Certain wins are a portent of playoff success, like that defensive gem Edmonton pitched at Dallas in a 4-1 win on Thursday. Then there are wins like the Saturday’s victory in Seattle, which remind us of something else:
If the game is going to get sloppy, devolving into high event hockey and a race to six, the Edmonton Oilers don’t mind playing that way one bit, thank you very much.
The Oilers gave up plenty on a sloppy Saturday afternoon in Seattle, but Evander Kane scored a hat trick in a crucial 6-4 road win, a regulation victory that drops Seattle three points back of Edmonton in the Pacific Division. Four points, really, when you consider that Edmonton has the tie-breaker over Seattle, having won three of four meetings this season.
In the end, Edmonton just outscored the Kraken in an entertaining game where Natural Stat Trick had the scoring chances at 30-24 for Seattle in all situations. The Oilers scored first, then made sure Seattle never scored more than one goal in a row.
“They had some good moments, where they pushed and had some zone time,” allowed Kane, who has 13 goals in just 29 games this season. “Stuey made some big saves down the stretch and early on in the game to keep us with that lead. Every time they scored we were able to answer back.
“I think that’s a sign of a good hockey team.”
Edmonton got a solid 33 saves from Stuart Skinner, who was making his sixth straight start — and ninth in the past 10 games – while Seattle got below average work from both of their goalies.
Goaltending is why the Seattle Kraken will be the latest version of “eight wasted days” in the post-season, only in opposite fashion of the way Flames coach Darryl Sutter referenced the powerhouse Colorado Avalanche a year ago. You can’t win with goaltending like the Kraken had on Saturday.
The game opened with a weak goal allowed by Philipp Grubauer, and closed on a softie let in by replacement ‘tendy Martin Jones. The final shots on goal read 37-23 in Seattle’s favour, the final score 6-4, with Seattle’s Eeli Tolvanen finally cashing in garbage time for Seattle’s fourth goal.
In between, the Oilers were not exactly air-tight, but when you score six, you don’t have to be. If they needed eight, the Oilers probably could have got there.
“There were moments when (the Kraken) hemmed us in, but that’s the way they play,” said Oilers head coach Jay Woodcroft. “You’ve got to give them credit — they do a lot of really good things, and they’re an offensive team. So you’re not going to be perfect defensively all the time. That’s why you need a goaltender and he made some big saves when called upon.”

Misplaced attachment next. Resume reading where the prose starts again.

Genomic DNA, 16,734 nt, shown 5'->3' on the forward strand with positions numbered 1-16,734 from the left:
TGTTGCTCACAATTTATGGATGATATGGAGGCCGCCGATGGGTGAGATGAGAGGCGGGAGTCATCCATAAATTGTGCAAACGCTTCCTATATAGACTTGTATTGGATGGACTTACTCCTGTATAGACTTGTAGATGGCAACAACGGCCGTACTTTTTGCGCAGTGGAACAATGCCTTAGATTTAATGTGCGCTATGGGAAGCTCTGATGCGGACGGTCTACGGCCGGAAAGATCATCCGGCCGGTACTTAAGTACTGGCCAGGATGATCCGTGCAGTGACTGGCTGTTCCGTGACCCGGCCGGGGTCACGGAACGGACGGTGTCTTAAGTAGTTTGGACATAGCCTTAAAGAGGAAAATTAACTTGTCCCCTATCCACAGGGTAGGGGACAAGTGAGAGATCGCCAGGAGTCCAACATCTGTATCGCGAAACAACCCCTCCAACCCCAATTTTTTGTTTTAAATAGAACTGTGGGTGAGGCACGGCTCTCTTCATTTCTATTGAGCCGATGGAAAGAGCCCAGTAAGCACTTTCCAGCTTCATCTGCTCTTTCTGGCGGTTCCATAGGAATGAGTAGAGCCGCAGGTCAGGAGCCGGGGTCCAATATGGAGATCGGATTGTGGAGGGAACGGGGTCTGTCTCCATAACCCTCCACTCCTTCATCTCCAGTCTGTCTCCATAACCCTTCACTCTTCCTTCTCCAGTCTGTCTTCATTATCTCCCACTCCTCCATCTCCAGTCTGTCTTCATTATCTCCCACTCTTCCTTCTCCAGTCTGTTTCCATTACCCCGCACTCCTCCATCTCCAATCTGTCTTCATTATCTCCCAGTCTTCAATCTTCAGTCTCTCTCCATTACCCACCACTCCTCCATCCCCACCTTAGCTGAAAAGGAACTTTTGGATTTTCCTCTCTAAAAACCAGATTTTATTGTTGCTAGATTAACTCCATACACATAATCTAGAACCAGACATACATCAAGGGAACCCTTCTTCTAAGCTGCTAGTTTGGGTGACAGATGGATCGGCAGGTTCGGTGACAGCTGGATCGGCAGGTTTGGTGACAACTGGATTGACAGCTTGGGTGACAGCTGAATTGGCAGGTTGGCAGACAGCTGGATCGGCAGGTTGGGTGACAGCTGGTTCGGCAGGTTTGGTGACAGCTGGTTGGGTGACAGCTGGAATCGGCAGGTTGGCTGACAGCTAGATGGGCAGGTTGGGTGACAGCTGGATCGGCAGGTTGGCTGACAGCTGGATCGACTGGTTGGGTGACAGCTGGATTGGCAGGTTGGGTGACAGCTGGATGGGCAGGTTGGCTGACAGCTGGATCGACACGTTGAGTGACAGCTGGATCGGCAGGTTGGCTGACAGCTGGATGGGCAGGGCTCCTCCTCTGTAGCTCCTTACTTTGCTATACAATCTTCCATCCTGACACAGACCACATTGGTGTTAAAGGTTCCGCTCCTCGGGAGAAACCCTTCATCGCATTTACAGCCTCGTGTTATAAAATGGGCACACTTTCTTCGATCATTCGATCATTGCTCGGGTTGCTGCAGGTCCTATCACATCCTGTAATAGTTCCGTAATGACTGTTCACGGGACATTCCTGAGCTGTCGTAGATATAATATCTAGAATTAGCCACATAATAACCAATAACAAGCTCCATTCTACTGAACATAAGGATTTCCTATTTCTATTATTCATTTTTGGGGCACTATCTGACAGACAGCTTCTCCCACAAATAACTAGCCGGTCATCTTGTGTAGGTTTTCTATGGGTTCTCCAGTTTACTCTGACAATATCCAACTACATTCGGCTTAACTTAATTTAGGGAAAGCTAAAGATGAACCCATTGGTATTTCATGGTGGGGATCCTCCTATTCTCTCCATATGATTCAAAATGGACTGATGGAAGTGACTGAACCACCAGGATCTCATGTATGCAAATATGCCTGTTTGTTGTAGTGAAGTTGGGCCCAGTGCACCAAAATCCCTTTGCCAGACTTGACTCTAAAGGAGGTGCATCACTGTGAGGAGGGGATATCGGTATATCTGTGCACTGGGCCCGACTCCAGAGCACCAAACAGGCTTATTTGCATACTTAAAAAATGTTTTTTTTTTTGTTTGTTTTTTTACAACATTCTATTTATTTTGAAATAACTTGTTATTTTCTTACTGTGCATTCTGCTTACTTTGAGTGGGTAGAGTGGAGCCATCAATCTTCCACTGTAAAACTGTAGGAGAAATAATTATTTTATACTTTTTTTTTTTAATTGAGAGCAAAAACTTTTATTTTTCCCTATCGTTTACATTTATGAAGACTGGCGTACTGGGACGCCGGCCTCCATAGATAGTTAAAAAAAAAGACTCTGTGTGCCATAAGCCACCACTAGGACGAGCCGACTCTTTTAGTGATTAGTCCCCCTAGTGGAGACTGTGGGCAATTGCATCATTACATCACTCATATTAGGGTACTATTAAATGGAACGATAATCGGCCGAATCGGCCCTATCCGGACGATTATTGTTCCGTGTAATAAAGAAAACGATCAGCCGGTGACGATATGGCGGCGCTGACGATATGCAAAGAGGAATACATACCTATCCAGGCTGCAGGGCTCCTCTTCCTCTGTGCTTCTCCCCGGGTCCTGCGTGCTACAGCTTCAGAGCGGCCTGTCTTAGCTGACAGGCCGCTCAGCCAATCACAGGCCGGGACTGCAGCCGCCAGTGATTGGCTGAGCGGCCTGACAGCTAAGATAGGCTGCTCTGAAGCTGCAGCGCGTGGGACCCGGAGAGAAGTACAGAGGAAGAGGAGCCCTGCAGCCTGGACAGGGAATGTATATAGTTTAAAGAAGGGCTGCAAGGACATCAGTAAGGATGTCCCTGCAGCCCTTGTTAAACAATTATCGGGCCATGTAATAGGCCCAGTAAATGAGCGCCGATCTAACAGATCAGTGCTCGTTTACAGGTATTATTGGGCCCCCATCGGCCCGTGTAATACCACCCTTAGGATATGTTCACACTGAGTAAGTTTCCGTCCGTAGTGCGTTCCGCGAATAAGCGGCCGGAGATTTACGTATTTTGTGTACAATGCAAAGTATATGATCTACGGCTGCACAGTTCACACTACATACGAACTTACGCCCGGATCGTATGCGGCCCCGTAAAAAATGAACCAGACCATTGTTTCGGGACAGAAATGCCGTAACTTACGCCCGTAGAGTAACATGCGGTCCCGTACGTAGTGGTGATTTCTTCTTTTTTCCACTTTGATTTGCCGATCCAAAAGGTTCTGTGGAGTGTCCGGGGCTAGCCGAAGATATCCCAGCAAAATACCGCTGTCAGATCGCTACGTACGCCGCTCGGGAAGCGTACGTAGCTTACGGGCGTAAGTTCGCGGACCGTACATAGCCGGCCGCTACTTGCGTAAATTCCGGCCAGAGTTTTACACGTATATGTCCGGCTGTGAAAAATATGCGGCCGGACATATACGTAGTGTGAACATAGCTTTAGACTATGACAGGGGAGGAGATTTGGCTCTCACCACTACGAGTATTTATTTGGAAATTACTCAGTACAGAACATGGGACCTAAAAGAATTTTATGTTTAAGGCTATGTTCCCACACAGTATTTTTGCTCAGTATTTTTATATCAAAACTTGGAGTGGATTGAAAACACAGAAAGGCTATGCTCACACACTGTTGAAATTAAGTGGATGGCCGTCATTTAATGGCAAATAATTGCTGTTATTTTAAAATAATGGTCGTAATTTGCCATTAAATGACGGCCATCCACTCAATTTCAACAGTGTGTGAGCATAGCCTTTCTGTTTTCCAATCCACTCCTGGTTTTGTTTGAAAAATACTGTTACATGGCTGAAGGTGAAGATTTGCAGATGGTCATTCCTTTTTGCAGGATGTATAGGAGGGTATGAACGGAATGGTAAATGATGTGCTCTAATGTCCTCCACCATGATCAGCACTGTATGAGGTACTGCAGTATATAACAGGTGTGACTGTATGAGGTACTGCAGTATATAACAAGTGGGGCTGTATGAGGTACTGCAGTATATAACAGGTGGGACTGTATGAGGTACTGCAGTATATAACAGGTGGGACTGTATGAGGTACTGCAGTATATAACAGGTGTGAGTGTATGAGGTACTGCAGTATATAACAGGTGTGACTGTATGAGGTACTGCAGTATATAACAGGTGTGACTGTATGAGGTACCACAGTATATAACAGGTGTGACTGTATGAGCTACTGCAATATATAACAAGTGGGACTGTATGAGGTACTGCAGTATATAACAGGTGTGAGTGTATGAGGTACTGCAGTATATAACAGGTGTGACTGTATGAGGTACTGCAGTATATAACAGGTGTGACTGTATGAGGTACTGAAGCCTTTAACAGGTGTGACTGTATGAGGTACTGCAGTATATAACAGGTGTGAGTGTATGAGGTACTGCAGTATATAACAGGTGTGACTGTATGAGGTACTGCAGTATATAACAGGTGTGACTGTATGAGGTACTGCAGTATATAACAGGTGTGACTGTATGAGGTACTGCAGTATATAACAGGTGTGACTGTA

We shouldn’t be surprised that the Oilers and Kraken scored 10 on a Saturday afternoon. Edmonton is the top scoring team in the NHL, at 3.97 goals per game, while Seattle is fifth at 3.48. Meanwhile, the Oilers only know one way to play on Hockey Night in Canada, totalling 33 goals by both teams in their past three Saturday tilts.
As usual, Connor McDavid (1-2-3) and Leon Draisaitl (three assists) feasted in a loose affair, with three points apiece. But Mattias Ekholm had another three assists, Kane appears to be finding his range, and Zach Hyman returned after missing two games to score for the first time in five games.
It marks Hyman’s first ever 30-goal season, on an Oilers team that has led the league in offence all season long. Having Kane and Hyman chipping in, with Ryan Nugent-Hopkins (85 points) having a career year, this is becoming a mighty a tough team to defend.
“That’s part of my job, to be productive for this group,” offered Kane. “I mean, we have the best two players in the world, but they can’t carry a team and win a championship. You need everybody pulling their weight.
“Recently we’ve gotten some really good depth scoring for the bottom half of our lineup. That’s been huge in some of our wins lately. You need everybody going down the stretch here and in the postseason.”
Edmonton comes home to face San Jose and Arizona this week, before Vegas visits on Saturday.